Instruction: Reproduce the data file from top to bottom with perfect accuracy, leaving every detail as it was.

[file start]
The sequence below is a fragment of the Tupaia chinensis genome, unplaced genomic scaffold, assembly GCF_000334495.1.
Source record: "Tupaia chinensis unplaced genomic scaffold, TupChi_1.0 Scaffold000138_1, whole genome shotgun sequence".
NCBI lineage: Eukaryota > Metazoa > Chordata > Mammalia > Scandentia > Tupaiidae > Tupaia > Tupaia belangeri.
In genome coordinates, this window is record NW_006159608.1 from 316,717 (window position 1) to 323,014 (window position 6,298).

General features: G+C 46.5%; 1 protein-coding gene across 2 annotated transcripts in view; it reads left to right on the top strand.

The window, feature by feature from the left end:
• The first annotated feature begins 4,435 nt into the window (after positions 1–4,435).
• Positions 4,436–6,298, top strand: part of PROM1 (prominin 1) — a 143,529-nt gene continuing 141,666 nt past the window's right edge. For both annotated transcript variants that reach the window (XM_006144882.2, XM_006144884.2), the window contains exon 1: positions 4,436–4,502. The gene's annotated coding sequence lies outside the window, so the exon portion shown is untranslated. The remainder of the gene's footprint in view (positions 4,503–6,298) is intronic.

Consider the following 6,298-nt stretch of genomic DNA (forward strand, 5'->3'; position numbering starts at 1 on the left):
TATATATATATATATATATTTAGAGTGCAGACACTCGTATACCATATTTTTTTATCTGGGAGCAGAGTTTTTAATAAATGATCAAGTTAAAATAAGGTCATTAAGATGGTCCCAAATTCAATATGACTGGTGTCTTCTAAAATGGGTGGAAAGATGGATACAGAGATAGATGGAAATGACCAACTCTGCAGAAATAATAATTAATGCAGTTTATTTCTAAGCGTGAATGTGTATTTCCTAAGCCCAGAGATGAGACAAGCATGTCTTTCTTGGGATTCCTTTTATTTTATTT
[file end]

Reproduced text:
The sequence below is a fragment of the Tupaia chinensis genome, unplaced genomic scaffold, assembly GCF_000334495.1.
Source record: "Tupaia chinensis unplaced genomic scaffold, TupChi_1.0 Scaffold000138_1, whole genome shotgun sequence".
NCBI lineage: Eukaryota > Metazoa > Chordata > Mammalia > Scandentia > Tupaiidae > Tupaia > Tupaia belangeri.
In genome coordinates, this window is record NW_006159608.1 from 316,717 (window position 1) to 323,014 (window position 6,298).

General features: G+C 46.5%; 1 protein-coding gene across 2 annotated transcripts in view; it reads left to right on the top strand.

The window, feature by feature from the left end:
• The first annotated feature begins 4,435 nt into the window (after positions 1–4,435).
• Positions 4,436–6,298, top strand: part of PROM1 (prominin 1) — a 143,529-nt gene continuing 141,666 nt past the window's right edge. For both annotated transcript variants that reach the window (XM_006144882.2, XM_006144884.2), the window contains exon 1: positions 4,436–4,502. The gene's annotated coding sequence lies outside the window, so the exon portion shown is untranslated. The remainder of the gene's footprint in view (positions 4,503–6,298) is intronic.

Consider the following 6,298-nt stretch of genomic DNA (forward strand, 5'->3'; position numbering starts at 1 on the left):
TATATATATATATATATATTTAGAGTGCAGACACTCGTATACCATATTTTTTTATCTGGGAGCAGAGTTTTTAATAAATGATCAAGTTAAAATAAGGTCATTAAGATGGTCCCAAATTCAATATGACTGGTGTCTTCTAAAATGGGTGGAAAGATGGATACAGAGATAGATGGAAATGACCAACTCTGCAGAAATAATAATTAATGCAGTTTATTTCTAAGCGTGAATGTGTATTTCCTAAGCCCAGAGATGAGACAAGCATGTCTTTCTTGGGATTCCTTTTATTTTATTT